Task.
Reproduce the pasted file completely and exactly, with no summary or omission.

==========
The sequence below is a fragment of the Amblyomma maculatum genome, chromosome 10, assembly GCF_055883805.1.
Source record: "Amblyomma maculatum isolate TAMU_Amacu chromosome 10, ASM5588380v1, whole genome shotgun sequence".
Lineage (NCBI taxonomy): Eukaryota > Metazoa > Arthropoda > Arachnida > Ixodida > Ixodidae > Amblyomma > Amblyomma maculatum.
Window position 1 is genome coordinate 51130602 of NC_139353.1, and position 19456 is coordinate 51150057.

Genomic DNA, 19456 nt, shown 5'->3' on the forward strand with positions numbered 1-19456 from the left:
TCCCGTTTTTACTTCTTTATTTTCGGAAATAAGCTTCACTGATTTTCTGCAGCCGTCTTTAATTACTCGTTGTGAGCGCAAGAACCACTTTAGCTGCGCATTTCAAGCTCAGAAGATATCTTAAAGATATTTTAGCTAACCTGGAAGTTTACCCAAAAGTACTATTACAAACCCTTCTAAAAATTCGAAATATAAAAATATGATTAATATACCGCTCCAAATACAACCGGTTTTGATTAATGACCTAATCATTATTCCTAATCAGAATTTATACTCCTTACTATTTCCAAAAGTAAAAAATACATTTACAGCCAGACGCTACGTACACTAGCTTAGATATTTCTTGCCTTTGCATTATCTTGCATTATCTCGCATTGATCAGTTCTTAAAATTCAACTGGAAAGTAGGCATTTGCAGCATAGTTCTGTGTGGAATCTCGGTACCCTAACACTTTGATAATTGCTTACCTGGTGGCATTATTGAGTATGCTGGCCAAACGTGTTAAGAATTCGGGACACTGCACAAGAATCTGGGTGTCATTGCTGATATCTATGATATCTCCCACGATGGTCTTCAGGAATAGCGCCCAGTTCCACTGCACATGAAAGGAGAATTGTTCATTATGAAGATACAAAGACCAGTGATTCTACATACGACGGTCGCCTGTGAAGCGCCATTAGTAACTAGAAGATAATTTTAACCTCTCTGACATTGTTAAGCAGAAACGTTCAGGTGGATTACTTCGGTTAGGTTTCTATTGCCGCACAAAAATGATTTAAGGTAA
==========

The sequence below is a fragment of the Amblyomma maculatum genome, chromosome 10, assembly GCF_055883805.1.
Source record: "Amblyomma maculatum isolate TAMU_Amacu chromosome 10, ASM5588380v1, whole genome shotgun sequence".
Lineage (NCBI taxonomy): Eukaryota > Metazoa > Arthropoda > Arachnida > Ixodida > Ixodidae > Amblyomma > Amblyomma maculatum.
Window position 1 is genome coordinate 51130602 of NC_139353.1, and position 19456 is coordinate 51150057.

Genomic DNA, 19456 nt, shown 5'->3' on the forward strand with positions numbered 1-19456 from the left:
TCCCGTTTTTACTTCTTTATTTTCGGAAATAAGCTTCACTGATTTTCTGCAGCCGTCTTTAATTACTCGTTGTGAGCGCAAGAACCACTTTAGCTGCGCATTTCAAGCTCAGAAGATATCTTAAAGATATTTTAGCTAACCTGGAAGTTTACCCAAAAGTACTATTACAAACCCTTCTAAAAATTCGAAATATAAAAATATGATTAATATACCGCTCCAAATACAACCGGTTTTGATTAATGACCTAATCATTATTCCTAATCAGAATTTATACTCCTTACTATTTCCAAAAGTAAAAAATACATTTACAGCCAGACGCTACGTACACTAGCTTAGATATTTCTTGCCTTTGCATTATCTTGCATTATCTCGCATTGATCAGTTCTTAAAATTCAACTGGAAAGTAGGCATTTGCAGCATAGTTCTGTGTGGAATCTCGGTACCCTAACACTTTGATAATTGCTTACCTGGTGGCATTATTGAGTATGCTGGCCAAACGTGTTAAGAATTCGGGACACTGCACAAGAATCTGGGTGTCATTGCTGATATCTATGATATCTCCCACGATGGTCTTCAGGAATAGCGCCCAGTTCCACTGCACATGAAAGGAGAATTGTTCATTATGAAGATACAAAGACCAGTGATTCTACATACGACGGTCGCCTGTGAAGCGCCATTAGTAACTAGAAGATAATTTTAACCTCTCTGACATTGTTAAGCAGAAACGTTCAGGTGGATTACTTCGGTTAGGTTTCTATTGCCGCACAAAAATGATTTAAGGTAA